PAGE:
Shares in listed companies linked to India’s sprawling Adani Group lost $7.7 billion in value after short-seller Hindenburg Research released a report targeting the conglomerate controlled by billionaire business magnate Gautam Adani.
Shares of seven listed Adani Group companies fell by an average of about 4 percent in late morning trade in Mumbai, while those of flagship Adani Enterprises fell as much as 3.7 percent. These falls brought the total loss in market value of Adani Group shares to about Rs625 billion ($7.7 billion).
Adani̵[ads1]7;s businesses are expanding rapidly. The self-made tycoon started out as a commodities trader in the 1980s before eventually building India’s largest private infrastructure group with around a dozen ports and eight airports. The group has several subsidiaries that span sectors including data and defence.
Hindenburg said it had taken a short position in Adani Group companies “through US-traded bonds and non-Indian-traded derivative instruments”. An Adani Group spokesperson did not immediately respond to a request for comment.
The report comes as Adani, whose net worth of about $118 billion ranks him as Asia’s richest person, according to Bloomberg, pushes ahead with a fundraising drive to fuel the rapid expansion of both his existing industrial and fossil fuel outfits, as well as green energy businesses.
The Hindenburg report, published on Wednesday morning ahead of the market opening in Mumbai, claims that “even if you ignore the findings of our survey . . .[Adani Group’s]central listed companies have 85 per cent downside purely fundamentally due to sky-high valuations”.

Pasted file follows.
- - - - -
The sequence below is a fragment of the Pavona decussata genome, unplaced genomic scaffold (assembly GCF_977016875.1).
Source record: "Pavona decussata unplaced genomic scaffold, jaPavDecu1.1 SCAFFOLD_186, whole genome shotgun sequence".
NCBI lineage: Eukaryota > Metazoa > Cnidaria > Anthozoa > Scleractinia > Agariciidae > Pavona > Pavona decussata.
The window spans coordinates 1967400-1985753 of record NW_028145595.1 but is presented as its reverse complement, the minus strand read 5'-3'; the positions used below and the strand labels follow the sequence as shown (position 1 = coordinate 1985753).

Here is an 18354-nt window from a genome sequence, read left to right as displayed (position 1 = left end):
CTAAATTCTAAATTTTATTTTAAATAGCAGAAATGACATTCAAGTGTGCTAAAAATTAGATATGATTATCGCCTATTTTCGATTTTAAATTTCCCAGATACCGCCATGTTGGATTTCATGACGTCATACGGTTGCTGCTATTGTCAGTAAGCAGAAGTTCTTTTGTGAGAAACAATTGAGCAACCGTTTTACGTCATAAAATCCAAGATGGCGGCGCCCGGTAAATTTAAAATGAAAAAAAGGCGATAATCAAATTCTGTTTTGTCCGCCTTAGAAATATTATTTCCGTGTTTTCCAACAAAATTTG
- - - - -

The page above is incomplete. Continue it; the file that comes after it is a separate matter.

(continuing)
The billionaire businessman has claimed that the companies’ valuations are justified.
Last year, Adani announced plans to increase the amount of freely traded shares in Adani Enterprises after the company’s share price rose more than 3,300 percent in three years.
The shareholdings of several Mauritius-based investment funds that have for years held stakes in Adani Enterprises and other listed Adani Group companies have previously come under scrutiny by Indian regulators.
Analysts have raised concerns over the debt-fueled growth of Adani Group, noting that the conglomerate’s total debt of nearly Rs2tn (about $24bn) is equivalent to almost seven times forward adjusted earnings.
In December, the billionaire businessman told the Financial Times that some analysts “have not understood [his businesses] in real terms”.
“Who understands is my lenders, my banks, my global investors. Every time Adani enters the market, they love to invest. And that’s how we grow continuously,” he said.
Adani Group, which derives much of its revenue from mining and burning coal, has pledged to become one of the world’s biggest green energy players by investing $70 billion by 2030 in everything from green hydrogen to solar panel production.
Last year, Adani launched a hostile takeover of Indian broadcaster NDTV, with the tycoon seeking to build a media business.
Additional reporting by Benjamin Parkin, South Asia correspondent